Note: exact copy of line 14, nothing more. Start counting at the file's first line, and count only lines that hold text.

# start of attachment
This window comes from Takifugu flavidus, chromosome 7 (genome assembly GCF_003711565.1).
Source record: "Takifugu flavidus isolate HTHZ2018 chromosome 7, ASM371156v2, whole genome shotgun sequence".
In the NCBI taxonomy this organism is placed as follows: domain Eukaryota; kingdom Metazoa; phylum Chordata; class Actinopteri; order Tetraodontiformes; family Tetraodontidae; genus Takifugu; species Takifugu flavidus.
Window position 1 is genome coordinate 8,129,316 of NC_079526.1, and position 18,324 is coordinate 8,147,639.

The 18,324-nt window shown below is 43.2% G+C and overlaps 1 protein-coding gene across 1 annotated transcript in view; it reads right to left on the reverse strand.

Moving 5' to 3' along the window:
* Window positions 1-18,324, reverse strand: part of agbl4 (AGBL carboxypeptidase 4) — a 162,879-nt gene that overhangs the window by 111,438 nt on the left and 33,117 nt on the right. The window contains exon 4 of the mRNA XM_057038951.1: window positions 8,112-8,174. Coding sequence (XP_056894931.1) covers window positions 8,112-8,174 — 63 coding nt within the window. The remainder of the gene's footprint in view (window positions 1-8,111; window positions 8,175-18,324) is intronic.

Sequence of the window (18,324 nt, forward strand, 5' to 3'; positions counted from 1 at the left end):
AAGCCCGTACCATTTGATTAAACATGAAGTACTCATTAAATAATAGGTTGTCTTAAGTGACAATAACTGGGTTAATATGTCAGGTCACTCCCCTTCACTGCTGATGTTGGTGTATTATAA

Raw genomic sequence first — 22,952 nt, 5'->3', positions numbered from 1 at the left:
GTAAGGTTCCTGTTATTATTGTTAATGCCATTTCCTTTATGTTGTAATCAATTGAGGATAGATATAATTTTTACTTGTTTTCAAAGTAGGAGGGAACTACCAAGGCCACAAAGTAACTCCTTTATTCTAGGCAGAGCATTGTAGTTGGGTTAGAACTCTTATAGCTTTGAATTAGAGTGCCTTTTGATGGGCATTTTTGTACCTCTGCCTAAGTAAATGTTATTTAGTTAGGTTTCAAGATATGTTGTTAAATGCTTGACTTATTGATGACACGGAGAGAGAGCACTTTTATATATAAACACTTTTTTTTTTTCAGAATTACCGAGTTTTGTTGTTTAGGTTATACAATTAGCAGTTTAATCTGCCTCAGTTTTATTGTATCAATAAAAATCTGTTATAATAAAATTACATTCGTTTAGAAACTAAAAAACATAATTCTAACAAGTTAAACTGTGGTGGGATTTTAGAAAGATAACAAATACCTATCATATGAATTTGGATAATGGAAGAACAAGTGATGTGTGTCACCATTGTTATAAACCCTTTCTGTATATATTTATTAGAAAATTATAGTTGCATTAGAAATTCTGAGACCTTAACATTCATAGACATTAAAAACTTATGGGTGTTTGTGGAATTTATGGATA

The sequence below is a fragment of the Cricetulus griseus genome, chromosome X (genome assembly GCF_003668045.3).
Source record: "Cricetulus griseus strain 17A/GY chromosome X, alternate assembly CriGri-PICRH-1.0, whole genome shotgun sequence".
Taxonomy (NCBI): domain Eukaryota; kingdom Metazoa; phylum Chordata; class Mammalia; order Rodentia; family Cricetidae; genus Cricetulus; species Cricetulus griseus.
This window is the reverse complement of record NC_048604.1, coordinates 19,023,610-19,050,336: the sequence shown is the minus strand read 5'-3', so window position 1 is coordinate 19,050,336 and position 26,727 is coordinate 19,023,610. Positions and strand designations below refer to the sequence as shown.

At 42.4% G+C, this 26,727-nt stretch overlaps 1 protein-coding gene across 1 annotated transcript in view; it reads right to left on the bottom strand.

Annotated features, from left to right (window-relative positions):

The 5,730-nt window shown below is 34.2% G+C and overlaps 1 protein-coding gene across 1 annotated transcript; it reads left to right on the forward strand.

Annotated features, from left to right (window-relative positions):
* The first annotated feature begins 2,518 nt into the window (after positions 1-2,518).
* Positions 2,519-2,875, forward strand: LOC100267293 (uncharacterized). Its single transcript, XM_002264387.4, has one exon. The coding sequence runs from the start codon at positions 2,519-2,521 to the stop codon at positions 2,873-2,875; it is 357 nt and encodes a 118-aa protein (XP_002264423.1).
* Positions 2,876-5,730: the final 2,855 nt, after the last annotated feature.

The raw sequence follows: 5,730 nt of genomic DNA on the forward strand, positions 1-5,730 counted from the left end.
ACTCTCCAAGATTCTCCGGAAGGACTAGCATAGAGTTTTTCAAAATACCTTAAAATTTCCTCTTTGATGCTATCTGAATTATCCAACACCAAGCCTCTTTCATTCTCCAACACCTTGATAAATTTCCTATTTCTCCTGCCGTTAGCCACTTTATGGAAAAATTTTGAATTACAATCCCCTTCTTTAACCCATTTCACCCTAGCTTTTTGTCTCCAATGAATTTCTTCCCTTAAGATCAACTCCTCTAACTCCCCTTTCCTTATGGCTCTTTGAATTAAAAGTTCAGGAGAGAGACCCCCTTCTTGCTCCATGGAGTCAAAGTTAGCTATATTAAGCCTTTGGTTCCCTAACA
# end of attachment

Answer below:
Taxonomy (NCBI): domain Eukaryota; kingdom Metazoa; phylum Chordata; class Mammalia; order Rodentia; family Cricetidae; genus Cricetulus; species Cricetulus griseus.